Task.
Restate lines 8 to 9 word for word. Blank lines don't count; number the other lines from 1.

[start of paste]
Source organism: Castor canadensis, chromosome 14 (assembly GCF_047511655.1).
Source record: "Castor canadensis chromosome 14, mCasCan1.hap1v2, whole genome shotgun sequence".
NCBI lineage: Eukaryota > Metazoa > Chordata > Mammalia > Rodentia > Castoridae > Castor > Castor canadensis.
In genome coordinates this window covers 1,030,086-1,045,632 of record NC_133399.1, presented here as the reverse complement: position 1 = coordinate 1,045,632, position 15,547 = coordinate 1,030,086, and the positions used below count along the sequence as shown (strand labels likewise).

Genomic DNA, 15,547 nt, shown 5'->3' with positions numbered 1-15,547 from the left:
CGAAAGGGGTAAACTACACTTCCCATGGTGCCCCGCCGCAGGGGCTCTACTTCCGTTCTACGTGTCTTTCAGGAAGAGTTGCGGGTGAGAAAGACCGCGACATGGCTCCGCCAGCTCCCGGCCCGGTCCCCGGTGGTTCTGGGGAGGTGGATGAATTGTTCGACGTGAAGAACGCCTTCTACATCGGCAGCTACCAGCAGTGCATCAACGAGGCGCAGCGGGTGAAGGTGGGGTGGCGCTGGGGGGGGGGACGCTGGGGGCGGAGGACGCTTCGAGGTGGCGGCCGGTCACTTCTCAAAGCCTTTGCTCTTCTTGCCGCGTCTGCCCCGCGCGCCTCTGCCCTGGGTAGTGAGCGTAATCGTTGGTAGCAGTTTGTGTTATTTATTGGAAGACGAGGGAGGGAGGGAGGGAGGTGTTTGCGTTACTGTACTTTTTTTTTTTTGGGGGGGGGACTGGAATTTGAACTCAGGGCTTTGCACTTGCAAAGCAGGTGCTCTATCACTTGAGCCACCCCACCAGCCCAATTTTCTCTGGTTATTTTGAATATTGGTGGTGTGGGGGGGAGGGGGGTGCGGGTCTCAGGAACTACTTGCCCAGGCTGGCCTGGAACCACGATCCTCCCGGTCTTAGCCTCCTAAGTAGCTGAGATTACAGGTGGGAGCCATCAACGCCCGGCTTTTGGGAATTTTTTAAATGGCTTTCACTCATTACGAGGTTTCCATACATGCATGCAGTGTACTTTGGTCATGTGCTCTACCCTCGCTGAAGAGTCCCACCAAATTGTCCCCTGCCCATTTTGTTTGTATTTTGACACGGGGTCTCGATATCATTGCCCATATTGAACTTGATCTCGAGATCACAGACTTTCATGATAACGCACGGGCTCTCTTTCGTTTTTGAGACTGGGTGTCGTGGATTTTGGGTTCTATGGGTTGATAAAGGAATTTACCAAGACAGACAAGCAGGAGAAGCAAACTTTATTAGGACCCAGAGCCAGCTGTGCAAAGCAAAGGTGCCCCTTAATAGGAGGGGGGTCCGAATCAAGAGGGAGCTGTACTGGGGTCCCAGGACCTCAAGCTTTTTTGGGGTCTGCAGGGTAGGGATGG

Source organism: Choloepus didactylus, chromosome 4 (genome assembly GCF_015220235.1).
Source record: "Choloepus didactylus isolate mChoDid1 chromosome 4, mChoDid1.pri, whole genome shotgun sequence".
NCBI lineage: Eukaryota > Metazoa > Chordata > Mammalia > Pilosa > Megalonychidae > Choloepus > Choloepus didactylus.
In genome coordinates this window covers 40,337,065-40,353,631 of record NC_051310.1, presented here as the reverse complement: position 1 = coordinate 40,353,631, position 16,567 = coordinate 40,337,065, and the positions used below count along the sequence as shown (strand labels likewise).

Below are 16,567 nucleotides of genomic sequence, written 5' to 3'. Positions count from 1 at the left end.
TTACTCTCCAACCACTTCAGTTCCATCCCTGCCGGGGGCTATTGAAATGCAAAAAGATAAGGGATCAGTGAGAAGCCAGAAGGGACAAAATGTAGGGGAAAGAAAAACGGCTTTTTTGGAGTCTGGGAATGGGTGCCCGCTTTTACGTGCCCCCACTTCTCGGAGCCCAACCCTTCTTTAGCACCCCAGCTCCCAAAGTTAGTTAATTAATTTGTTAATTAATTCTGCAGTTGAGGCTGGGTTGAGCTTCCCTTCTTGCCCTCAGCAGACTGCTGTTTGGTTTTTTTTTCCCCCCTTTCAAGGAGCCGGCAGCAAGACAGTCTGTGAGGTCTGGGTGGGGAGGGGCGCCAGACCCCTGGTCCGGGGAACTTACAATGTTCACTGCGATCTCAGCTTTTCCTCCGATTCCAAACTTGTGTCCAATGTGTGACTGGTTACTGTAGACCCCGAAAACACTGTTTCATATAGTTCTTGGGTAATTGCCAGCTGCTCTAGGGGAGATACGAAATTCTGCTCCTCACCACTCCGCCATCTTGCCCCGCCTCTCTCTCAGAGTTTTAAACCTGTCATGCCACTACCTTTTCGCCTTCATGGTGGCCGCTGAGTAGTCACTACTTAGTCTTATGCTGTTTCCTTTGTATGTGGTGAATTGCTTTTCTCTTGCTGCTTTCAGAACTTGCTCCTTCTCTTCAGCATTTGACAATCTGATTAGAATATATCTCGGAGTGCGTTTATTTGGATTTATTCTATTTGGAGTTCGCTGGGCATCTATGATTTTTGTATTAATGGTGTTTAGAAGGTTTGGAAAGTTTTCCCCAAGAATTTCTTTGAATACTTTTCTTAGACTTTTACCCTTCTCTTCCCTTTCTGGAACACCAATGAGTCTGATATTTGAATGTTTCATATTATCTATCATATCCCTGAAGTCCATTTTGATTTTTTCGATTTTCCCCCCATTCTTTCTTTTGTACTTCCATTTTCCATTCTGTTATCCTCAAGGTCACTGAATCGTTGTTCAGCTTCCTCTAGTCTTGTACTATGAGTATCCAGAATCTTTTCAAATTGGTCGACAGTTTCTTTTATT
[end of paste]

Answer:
Source record: "Choloepus didactylus isolate mChoDid1 chromosome 4, mChoDid1.pri, whole genome shotgun sequence".
NCBI lineage: Eukaryota > Metazoa > Chordata > Mammalia > Pilosa > Megalonychidae > Choloepus > Choloepus didactylus.